| 4 December 1872|
| Charles Lecocq|
| Victor Koning, Paul Siraudin, Clairville|
Les cloches de Corneville, Les Mousquetaires au couvent, La Grande‑Duchesse de Gérols, La fille du tambour‑major, La vie parisienne
La fille de Madame Angot (The Daughter of Madame Angot) is an opéra comique in three acts by Charles Lecocq. The French text was by Clairville, Paul Siraudin and Victor Koning.
La fille de Madame Angot Wikipedia
The opera was first presented at the Théâtre des Fantaisies-Parisiennes, Brussels, on 4 December 1872, with costumes created by Alfred Grevin. In Paris, in 1873, it enjoyed a run of 411 performances at the Théâtre des Folies-Dramatiques and then toured extensively throughout the country.
English-language productions were quickly mounted in London (at the Gaiety Theatre in 1873 in an adaptation by H. B. Farnie for a very successful limited run starring Emily Soldene and Richard Temple and then in other theatres) and New York.
In 1875 a production by the Royal Opera Bouffe Company run by W. S. Lyster, Australia's first opera impresario and touring the Australian continent was chosen as the opening performance of the new, state of the art Academy of Music (now Her Majesty's Ballarat) in Ballaarat, the centre of the rich Victorian goldfields.
The scene of the opera is laid in France just after the revolution of 1793. The directorate has been established and Barras is at its head. The characters are semi-historical. The heroine is a charming flower-girl called Clairette, daughter of the famous Madame Angot, who has been educated better than most of her associates and has been adopted as "Child of the Market."
A marriage with Pomponnet, a hair-dresser, has been arranged for her against her will, for she is in love with Ange Pitou, a satirist and writer of political songs, who is continually getting into trouble on account of his revolutionary effusions. His latest composition has been in disclosure of the relations between Mlle. Lange, the actress and the favorite of Barras, and one Larivaudière. The latter has bought him off. Clairette gets possession of the song and, to avoid her marriage with Pornponnet, sings it publicly and is, as she expects, arrested and her wedding unavoidably postponed.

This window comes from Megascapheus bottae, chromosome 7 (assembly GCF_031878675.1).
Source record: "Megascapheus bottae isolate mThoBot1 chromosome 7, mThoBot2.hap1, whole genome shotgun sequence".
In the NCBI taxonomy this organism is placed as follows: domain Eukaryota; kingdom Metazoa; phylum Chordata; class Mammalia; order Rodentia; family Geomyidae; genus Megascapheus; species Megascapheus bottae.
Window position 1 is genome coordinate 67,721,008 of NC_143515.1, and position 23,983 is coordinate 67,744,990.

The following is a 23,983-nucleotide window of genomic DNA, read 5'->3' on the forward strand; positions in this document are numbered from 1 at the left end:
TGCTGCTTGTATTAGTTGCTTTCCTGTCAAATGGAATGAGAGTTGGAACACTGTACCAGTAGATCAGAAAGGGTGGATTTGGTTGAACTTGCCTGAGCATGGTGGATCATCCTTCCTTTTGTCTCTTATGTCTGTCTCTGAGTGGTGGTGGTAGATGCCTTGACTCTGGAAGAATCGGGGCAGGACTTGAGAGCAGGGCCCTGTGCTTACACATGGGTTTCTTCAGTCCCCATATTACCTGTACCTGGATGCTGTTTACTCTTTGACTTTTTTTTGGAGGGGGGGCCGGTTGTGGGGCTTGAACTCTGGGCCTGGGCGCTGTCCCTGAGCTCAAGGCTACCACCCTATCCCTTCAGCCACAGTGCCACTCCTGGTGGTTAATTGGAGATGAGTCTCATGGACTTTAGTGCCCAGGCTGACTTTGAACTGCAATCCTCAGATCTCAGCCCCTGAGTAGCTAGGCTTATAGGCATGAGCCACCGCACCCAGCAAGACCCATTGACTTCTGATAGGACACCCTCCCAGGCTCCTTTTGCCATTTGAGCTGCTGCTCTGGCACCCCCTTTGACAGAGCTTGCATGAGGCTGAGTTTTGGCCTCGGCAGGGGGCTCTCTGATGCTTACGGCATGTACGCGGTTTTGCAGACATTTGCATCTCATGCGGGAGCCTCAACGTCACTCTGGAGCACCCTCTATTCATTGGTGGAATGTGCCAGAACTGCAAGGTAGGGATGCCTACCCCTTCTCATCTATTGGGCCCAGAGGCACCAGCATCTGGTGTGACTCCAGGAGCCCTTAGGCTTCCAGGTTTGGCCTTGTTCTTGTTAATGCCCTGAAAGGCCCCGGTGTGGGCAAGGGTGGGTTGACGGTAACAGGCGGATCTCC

Mlle. Lange summons the girl to learn the reason of her attack and is surprised to recognize in her an old schoolmate. Pomponnet loudly protests her innocence and says that Ange Pitou is the author of the verses. Mlle. Lange already knows of this Ange Pitou and is not unmindful of his charms. He has been invited to her presence and arrives while Clairette is present and the interview is marked with more than cordiality. The jealous Larivaudière appears meantime and, to clear herself, Mlle. Lange declares that Ange Pitou and Clairette are lovers and have come to the house to join in a meeting of conspirators to be held at midnight.
The conspirators arrive in due time, but in the midst of proceedings, the house is surrounded by Hussars; the crafty Lange hides the badges of the conspirators, " collars black and tawny wigs," and the affair takes on the appearance of nothing more dangerous than a ball. The Hussars join gaily in the dance but before the impromptu function is ended, Clairette and Mlle. Lange make the discovery that they both are fond of the poet. Clairette schemes to ascertain whether the other is playing her false and succeeds also in proving to herself that Ange Pitou is untrue. The actress and the poet receive public disapproval and Clairette consents to marry the faithful Pomponnet.
The music is of so graceful and melodious character as to make La fille de Madame Angot one of the most successful light operas France has ever known. It was also popular throughout Europe and the United States. Among the prominent numbers are:Clairette's romance, "Je vous dois tout" ("I owe you all");
Amaranthe's song, "Marchande de marée" ("A beautiful fisherwoman") ;
Ange Pitou's plaint, "Certainement, j'aimais Clairette" ("'Tis true I love Clairette") ;
The political "chanson" which causes the arrest of Clairette, "Jadis, les rois, race proscrite" ("Once kings, a race proscribed") ;
Pomponnet's "Elle est tellement innocente" ("She is so innocent") ;
The duet of Clairette and Mademoiselle Lange, "Jours fortunés" ("Happy Days");
The conspirators' chorus, "Quand on conspire" ("When one conspires");
Clairette's songs, "Vous aviez fait de la dépense" ("You put yourselves to great expense ") and "Ah! C'est donc toi, Madam' Barras" ("Ah! 'tis you then, Madame Barras").